In terms of specific systems, Kaspersky researchers found that Telnet, SSH and web servers are the most common services targeted by cybercriminals. One reason is that embedded IoT devices often contain a wider range of CPU architectures, which can make it difficult to deliver the right malware payloads for the device in question. However, once an attacker has access to an IoT device, they are able to target other devices in the network that may be more receptive to their particular malware strain.

In 2018, the most common type of malware used in cyberattacks were a derivative of the infamous Mirai strain, which many security experts have dealt with before. However, Kaspersky's recent study found that other well-known malware families are starting to make a comeback, with NyaDrop and Gafgy being used to infect newer devices and network architectures. Considering the fast pace of malware development, what can organizations do to insulate their business-critical systems and IoT devices from exploitation?

Protecting IoT devices from emerging threats
The first step to improving an organization's IoT security posture is to conduct a thorough vulnerability assessment that looks into all aspects of its digital architecture, from software patches and OS versions to managed switches and console servers. This allows IT administrators to hone in on the weakest links in their cybersecurity framework, though these types of assessments should be conducted on an annual basis. Keep in mind, new malware variants are created on what feels like a daily basis, so it's important to stay proactive and vigilant even if no recent cyberattacks have been detected. More specifically, Kaspersky's report recommended four steps users can take to keep their IoT devices safe, including:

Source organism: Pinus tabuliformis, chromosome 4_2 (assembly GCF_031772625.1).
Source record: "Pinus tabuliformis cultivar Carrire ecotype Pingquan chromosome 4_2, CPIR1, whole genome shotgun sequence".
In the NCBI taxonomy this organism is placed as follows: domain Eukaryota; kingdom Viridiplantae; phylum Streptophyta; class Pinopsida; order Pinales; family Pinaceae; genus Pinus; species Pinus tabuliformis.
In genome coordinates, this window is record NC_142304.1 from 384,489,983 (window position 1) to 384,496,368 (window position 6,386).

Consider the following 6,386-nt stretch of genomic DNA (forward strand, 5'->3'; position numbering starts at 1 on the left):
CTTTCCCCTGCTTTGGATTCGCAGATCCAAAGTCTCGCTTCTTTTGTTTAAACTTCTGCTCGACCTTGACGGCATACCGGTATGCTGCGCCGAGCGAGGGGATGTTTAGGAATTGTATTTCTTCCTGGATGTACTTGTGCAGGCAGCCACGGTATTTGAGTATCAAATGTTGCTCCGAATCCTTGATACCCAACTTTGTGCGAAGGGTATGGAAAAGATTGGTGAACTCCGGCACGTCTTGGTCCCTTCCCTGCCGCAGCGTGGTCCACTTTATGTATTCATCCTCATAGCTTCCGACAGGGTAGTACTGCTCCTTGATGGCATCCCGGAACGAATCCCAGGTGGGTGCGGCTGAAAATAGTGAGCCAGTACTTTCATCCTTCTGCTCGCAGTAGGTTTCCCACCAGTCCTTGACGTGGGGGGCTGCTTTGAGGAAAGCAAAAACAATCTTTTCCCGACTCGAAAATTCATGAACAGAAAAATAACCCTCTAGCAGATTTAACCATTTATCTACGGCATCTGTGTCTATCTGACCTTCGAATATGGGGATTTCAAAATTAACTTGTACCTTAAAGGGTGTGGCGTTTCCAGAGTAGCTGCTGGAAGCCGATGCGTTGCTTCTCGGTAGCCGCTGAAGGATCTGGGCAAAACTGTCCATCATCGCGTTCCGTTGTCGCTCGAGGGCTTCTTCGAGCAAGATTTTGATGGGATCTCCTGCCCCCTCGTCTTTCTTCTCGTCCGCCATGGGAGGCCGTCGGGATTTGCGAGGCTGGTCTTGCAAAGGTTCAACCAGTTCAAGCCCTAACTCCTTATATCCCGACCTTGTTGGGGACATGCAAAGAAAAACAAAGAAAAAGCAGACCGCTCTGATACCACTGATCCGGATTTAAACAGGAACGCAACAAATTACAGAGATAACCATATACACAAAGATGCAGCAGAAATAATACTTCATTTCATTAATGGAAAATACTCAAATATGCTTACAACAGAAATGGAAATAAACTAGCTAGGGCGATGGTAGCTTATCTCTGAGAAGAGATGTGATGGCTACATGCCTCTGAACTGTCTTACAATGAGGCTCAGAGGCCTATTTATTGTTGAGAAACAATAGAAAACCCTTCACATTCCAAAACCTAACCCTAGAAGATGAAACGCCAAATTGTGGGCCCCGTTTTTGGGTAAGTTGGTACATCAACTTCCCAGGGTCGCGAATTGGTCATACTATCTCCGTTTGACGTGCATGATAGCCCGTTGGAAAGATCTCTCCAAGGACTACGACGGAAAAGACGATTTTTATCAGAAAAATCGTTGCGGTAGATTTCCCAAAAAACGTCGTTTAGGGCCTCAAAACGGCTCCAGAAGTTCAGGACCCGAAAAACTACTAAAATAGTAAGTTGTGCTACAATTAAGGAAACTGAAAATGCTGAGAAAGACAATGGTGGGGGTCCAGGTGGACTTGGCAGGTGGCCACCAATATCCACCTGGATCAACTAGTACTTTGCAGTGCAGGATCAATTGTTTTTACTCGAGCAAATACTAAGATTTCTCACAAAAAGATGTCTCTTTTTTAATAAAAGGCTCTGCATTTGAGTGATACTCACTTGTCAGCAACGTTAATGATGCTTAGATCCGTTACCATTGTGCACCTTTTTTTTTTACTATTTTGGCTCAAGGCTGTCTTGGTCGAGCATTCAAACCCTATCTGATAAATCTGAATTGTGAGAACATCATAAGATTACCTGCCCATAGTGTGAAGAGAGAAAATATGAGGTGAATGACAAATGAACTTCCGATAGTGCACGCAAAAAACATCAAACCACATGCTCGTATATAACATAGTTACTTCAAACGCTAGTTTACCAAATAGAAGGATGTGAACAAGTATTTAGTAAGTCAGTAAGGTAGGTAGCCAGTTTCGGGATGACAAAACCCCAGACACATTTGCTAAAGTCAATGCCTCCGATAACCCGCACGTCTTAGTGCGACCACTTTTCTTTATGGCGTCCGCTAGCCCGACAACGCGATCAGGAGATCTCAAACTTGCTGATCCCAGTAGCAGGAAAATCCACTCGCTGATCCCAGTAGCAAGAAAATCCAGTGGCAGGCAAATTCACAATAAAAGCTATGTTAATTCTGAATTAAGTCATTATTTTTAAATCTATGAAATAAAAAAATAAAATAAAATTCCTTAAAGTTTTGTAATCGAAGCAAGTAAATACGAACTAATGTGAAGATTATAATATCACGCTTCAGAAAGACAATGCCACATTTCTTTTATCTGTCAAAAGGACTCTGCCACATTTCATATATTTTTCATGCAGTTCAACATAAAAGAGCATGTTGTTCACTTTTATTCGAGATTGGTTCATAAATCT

• Updating firmware regularly and developing a robust patch management strategy to prevent future infections.
  • Changing default passwords before deployment and upholding best practices in user credentialing.
  • Rebooting IoT devices as soon as performance issues are identified and investigating the root cause before redeploying.
  • Restricting access to IoT devices using a local VPN and ensuring users cannot make changes without the proper credentials.

Keeping IoT devices safe from cybercriminals can be difficult without the right connectivity tools and reliable networking equipment in place. That's why Perle offers industrial-grade hardware such as Ethernet media converters and hardended switches. Read some of our customer stories to find out how we've helped our clients across industry lines take full advantage of their IoT equipment.


Have a Question? Chat with a live Product Specialist!

Have a Question?

We can provide more information about our products or arrange for a price quotation.

email-icon Send an Email
contactus-icon Send an Email callus-icon Call Us

Send us an Email